This is not a work of original research into primary sources or a close technical analysis of Mozart's compositional technique. What it is, and is an ideal example of, is a synopsis of where Mozart scholarship stands today with respect to his life and music, and a survey of his major works with brief discographies. It can serve as an excellent introduction to Mozart for newcomers but is also of interest to Mozart aficionados who listen to his music, play some of it, and have read a few biographies. Thus I learned that the Köchel numbering system we have lived with for so long is being updated, though the new system is not yet in general use. Most of all, and not typical of survey books, this book is well-written and enjoyable to read. Highly recommended.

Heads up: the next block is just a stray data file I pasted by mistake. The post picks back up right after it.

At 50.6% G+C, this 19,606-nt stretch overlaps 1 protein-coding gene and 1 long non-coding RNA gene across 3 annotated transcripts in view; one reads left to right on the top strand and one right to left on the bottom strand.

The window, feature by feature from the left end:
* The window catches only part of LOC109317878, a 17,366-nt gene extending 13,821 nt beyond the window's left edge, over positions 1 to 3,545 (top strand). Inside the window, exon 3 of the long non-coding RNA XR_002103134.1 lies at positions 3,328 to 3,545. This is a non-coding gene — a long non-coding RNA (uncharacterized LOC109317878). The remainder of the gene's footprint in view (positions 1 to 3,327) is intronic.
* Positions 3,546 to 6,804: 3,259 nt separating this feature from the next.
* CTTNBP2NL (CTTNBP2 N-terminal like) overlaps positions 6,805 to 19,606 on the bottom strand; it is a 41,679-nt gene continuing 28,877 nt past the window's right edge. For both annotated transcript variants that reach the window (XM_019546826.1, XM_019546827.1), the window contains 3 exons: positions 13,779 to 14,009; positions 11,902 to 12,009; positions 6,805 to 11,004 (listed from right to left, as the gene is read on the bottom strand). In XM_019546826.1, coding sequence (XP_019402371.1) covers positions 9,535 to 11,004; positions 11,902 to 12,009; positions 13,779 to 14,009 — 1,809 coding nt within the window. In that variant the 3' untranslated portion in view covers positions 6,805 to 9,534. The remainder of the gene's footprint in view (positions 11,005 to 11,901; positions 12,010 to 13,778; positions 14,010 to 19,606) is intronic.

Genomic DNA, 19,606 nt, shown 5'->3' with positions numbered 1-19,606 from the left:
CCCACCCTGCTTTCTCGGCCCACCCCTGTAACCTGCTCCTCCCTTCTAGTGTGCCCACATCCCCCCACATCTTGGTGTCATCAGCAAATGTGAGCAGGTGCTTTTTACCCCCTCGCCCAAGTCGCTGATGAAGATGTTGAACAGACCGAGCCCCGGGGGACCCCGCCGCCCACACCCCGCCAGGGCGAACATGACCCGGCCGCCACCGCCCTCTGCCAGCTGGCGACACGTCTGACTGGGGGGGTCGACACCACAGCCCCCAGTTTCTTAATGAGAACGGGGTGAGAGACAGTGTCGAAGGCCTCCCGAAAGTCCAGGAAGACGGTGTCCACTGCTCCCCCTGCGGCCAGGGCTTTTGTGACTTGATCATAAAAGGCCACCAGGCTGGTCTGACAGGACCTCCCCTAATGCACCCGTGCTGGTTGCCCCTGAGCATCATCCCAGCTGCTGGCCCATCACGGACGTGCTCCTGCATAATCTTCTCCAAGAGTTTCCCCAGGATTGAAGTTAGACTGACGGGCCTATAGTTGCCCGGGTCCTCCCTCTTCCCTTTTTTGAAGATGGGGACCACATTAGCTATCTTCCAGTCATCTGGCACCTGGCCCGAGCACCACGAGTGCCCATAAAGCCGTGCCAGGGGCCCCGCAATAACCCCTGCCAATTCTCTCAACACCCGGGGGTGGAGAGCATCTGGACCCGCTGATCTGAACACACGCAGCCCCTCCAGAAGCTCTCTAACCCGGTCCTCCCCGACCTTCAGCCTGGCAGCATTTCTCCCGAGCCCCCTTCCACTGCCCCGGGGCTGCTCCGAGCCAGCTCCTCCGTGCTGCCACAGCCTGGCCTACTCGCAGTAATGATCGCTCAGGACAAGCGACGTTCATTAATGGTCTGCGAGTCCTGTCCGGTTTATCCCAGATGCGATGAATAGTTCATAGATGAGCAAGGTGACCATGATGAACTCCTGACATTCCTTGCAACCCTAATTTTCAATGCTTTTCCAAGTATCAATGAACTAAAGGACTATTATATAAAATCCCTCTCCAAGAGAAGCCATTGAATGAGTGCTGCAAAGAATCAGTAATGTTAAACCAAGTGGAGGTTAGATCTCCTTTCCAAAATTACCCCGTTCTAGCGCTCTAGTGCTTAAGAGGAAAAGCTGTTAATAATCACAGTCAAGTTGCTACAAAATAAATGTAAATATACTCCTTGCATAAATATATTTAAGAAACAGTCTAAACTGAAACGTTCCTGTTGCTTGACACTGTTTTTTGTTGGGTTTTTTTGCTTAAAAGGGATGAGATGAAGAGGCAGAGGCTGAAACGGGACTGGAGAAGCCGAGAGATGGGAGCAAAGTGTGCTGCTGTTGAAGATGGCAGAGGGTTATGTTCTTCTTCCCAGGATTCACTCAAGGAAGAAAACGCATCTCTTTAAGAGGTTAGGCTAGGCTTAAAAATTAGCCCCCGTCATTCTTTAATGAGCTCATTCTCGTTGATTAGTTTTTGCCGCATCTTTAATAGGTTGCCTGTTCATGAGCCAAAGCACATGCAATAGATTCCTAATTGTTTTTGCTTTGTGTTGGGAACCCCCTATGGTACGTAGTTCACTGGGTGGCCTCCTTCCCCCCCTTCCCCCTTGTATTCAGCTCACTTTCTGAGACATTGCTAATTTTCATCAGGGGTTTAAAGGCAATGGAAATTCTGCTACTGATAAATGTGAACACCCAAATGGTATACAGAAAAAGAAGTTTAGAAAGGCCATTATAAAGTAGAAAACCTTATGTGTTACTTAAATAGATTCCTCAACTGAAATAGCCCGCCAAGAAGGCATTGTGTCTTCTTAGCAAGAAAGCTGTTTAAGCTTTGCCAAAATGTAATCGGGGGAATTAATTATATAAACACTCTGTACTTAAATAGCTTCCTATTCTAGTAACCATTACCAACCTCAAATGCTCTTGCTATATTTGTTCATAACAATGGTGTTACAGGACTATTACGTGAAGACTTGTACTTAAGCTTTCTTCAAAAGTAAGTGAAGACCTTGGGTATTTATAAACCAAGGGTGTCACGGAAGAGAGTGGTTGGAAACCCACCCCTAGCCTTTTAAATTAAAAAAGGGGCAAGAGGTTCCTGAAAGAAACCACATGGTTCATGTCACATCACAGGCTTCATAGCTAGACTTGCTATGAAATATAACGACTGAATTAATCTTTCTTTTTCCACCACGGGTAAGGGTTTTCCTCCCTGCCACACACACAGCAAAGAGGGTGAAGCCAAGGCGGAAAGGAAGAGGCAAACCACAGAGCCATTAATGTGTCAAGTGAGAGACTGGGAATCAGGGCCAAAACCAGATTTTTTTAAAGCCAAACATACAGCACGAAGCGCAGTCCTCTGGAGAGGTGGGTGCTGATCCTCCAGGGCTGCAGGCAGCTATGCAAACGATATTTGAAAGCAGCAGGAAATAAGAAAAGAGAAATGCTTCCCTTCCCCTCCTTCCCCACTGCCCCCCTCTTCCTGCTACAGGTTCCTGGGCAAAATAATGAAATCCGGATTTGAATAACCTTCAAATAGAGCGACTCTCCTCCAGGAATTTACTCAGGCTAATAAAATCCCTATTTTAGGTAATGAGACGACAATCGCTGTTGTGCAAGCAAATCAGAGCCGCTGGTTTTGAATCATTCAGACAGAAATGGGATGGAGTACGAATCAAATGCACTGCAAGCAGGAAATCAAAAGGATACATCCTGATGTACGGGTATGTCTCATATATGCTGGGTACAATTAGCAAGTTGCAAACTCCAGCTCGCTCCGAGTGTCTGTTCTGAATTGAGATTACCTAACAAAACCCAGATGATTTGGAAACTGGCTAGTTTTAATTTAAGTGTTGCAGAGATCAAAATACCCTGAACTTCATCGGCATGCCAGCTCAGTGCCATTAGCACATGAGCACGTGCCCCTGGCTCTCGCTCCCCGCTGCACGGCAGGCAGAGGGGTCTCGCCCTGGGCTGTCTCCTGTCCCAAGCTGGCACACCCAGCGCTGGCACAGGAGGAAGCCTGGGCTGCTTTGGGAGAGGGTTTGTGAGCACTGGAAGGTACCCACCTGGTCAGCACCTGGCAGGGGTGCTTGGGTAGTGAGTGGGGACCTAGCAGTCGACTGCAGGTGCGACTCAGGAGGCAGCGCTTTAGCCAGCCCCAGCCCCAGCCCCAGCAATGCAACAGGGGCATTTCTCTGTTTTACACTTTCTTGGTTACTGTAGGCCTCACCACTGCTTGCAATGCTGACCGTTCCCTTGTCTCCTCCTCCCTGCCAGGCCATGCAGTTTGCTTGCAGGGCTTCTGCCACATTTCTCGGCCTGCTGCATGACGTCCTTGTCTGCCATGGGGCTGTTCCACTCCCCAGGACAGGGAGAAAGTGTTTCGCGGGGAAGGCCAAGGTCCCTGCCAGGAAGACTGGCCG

3.0 out of 5 stars bullet point chronology 16 Aug. 2013
By John F. - Published on
Format:Kindle Edition|Verified Purchase
I wish Faber would have instructed their Pocket Guide authors to maintain a common format. After reading FPG to Haydn this becomes a disapointment although the writer is clearly a master of the topic and very skillfull writer. One really needs a more full-bodied version following this bullet point presentation!